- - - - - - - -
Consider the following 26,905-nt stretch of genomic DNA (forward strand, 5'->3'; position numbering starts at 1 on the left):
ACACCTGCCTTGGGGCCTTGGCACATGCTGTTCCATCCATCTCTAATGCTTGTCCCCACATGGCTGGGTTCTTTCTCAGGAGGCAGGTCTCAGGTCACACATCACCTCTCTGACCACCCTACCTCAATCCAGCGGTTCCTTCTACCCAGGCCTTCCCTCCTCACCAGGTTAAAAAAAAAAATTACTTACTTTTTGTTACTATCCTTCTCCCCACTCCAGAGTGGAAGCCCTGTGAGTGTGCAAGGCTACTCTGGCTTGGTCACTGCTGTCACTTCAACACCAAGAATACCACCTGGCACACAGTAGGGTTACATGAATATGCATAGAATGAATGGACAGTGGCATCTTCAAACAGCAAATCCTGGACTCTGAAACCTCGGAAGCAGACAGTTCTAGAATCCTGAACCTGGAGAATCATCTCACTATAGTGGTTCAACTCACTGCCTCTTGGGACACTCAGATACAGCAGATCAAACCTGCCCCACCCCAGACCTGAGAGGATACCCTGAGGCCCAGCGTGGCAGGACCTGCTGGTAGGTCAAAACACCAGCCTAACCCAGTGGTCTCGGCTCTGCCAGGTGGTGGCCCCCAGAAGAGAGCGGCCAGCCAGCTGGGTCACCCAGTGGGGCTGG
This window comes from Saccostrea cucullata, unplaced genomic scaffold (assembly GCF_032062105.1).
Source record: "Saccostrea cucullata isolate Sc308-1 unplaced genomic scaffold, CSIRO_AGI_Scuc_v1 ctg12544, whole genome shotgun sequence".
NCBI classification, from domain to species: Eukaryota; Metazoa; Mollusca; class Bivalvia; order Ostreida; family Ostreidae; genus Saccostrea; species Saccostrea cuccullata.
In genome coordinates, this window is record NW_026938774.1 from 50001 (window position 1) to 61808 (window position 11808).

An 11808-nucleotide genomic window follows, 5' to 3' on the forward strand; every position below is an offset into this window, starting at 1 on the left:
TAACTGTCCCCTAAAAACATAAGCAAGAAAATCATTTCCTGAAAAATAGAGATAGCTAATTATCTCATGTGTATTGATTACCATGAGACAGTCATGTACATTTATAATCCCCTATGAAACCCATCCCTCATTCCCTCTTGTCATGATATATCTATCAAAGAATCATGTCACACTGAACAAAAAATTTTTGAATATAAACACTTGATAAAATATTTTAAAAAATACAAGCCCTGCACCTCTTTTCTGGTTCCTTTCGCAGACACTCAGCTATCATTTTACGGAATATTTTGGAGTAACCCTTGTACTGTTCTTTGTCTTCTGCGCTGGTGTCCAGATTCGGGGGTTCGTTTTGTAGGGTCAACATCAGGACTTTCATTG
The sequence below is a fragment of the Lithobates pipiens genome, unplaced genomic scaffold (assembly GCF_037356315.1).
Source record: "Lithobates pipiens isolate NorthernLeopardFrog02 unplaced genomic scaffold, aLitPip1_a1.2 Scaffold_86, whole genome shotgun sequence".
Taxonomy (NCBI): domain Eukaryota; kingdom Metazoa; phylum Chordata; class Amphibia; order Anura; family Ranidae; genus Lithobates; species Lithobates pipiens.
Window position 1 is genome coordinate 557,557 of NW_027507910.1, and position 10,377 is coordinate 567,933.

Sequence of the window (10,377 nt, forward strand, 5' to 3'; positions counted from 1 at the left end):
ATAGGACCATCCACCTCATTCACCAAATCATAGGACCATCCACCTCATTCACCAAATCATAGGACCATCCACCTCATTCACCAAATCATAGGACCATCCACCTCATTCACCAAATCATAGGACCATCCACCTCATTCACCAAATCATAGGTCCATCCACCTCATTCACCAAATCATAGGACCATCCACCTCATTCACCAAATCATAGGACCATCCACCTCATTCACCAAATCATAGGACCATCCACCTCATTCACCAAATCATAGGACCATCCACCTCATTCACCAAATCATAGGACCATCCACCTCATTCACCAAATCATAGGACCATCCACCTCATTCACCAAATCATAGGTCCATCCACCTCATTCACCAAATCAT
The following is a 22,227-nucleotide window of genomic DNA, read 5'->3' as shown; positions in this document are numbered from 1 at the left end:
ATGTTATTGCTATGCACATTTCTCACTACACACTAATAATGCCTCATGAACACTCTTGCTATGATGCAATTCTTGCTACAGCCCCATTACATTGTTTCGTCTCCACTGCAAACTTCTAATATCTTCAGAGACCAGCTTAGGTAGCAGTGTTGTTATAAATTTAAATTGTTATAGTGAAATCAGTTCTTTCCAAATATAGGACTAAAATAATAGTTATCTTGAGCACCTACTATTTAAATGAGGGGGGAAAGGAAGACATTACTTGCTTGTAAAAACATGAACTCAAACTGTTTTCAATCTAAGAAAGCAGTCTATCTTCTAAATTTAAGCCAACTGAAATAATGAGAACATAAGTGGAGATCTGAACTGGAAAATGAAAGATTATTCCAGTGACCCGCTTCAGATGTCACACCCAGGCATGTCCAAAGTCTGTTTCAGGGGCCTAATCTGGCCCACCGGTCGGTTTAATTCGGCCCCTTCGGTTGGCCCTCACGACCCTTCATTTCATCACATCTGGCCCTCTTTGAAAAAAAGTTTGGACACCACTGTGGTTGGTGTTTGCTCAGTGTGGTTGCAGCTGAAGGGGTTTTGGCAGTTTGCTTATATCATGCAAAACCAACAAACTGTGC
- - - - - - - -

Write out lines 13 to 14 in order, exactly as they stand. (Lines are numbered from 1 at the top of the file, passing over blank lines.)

Sequence of the window (10,377 nt, forward strand, 5' to 3'; positions counted from 1 at the left end):
ATAGGACCATCCACCTCATTCACCAAATCATAGGACCATCCACCTCATTCACCAAATCATAGGACCATCCACCTCATTCACCAAATCATAGGACCATCCACCTCATTCACCAAATCATAGGACCATCCACCTCATTCACCAAATCATAGGTCCATCCACCTCATTCACCAAATCATAGGACCATCCACCTCATTCACCAAATCATAGGACCATCCACCTCATTCACCAAATCATAGGACCATCCACCTCATTCACCAAATCATAGGACCATCCACCTCATTCACCAAATCATAGGACCATCCACCTCATTCACCAAATCATAGGACCATCCACCTCATTCACCAAATCATAGGTCCATCCACCTCATTCACCAAATCAT